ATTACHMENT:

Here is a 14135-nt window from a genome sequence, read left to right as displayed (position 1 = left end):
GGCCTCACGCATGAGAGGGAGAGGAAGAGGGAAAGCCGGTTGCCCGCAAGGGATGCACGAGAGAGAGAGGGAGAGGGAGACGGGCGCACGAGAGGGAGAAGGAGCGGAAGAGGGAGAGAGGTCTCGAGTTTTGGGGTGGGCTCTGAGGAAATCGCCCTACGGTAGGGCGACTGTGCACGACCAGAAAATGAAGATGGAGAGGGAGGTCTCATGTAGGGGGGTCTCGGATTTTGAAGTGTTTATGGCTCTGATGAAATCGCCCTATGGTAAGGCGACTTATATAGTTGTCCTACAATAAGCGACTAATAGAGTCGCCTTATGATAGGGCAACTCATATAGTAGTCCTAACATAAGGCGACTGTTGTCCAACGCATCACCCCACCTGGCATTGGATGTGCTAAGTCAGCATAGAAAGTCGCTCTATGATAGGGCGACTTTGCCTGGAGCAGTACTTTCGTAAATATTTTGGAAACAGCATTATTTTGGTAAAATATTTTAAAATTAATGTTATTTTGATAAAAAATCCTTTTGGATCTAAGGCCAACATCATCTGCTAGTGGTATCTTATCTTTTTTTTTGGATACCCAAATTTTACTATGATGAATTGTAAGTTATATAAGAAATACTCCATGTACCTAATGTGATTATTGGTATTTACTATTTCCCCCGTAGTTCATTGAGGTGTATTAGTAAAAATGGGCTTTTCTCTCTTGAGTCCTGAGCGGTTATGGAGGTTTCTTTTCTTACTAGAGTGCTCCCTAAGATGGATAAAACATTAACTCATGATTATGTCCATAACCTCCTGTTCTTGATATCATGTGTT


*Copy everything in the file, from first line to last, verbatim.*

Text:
Here is a 14135-nt window from a genome sequence, read left to right as displayed (position 1 = left end):
GGCCTCACGCATGAGAGGGAGAGGAAGAGGGAAAGCCGGTTGCCCGCAAGGGATGCACGAGAGAGAGAGGGAGAGGGAGACGGGCGCACGAGAGGGAGAAGGAGCGGAAGAGGGAGAGAGGTCTCGAGTTTTGGGGTGGGCTCTGAGGAAATCGCCCTACGGTAGGGCGACTGTGCACGACCAGAAAATGAAGATGGAGAGGGAGGTCTCATGTAGGGGGGTCTCGGATTTTGAAGTGTTTATGGCTCTGATGAAATCGCCCTATGGTAAGGCGACTTATATAGTTGTCCTACAATAAGCGACTAATAGAGTCGCCTTATGATAGGGCAACTCATATAGTAGTCCTAACATAAGGCGACTGTTGTCCAACGCATCACCCCACCTGGCATTGGATGTGCTAAGTCAGCATAGAAAGTCGCTCTATGATAGGGCGACTTTGCCTGGAGCAGTACTTTCGTAAATATTTTGGAAACAGCATTATTTTGGTAAAATATTTTAAAATTAATGTTATTTTGATAAAAAATCCTTTTGGATCTAAGGCCAACATCATCTGCTAGTGGTATCTTATCTTTTTTTTTGGATACCCAAATTTTACTATGATGAATTGTAAGTTATATAAGAAATACTCCATGTACCTAATGTGATTATTGGTATTTACTATTTCCCCCGTAGTTCATTGAGGTGTATTAGTAAAAATGGGCTTTTCTCTCTTGAGTCCTGAGCGGTTATGGAGGTTTCTTTTCTTACTAGAGTGCTCCCTAAGATGGATAAAACATTAACTCATGATTATGTCCATAACCTCCTGTTCTTGATATCATGTGTT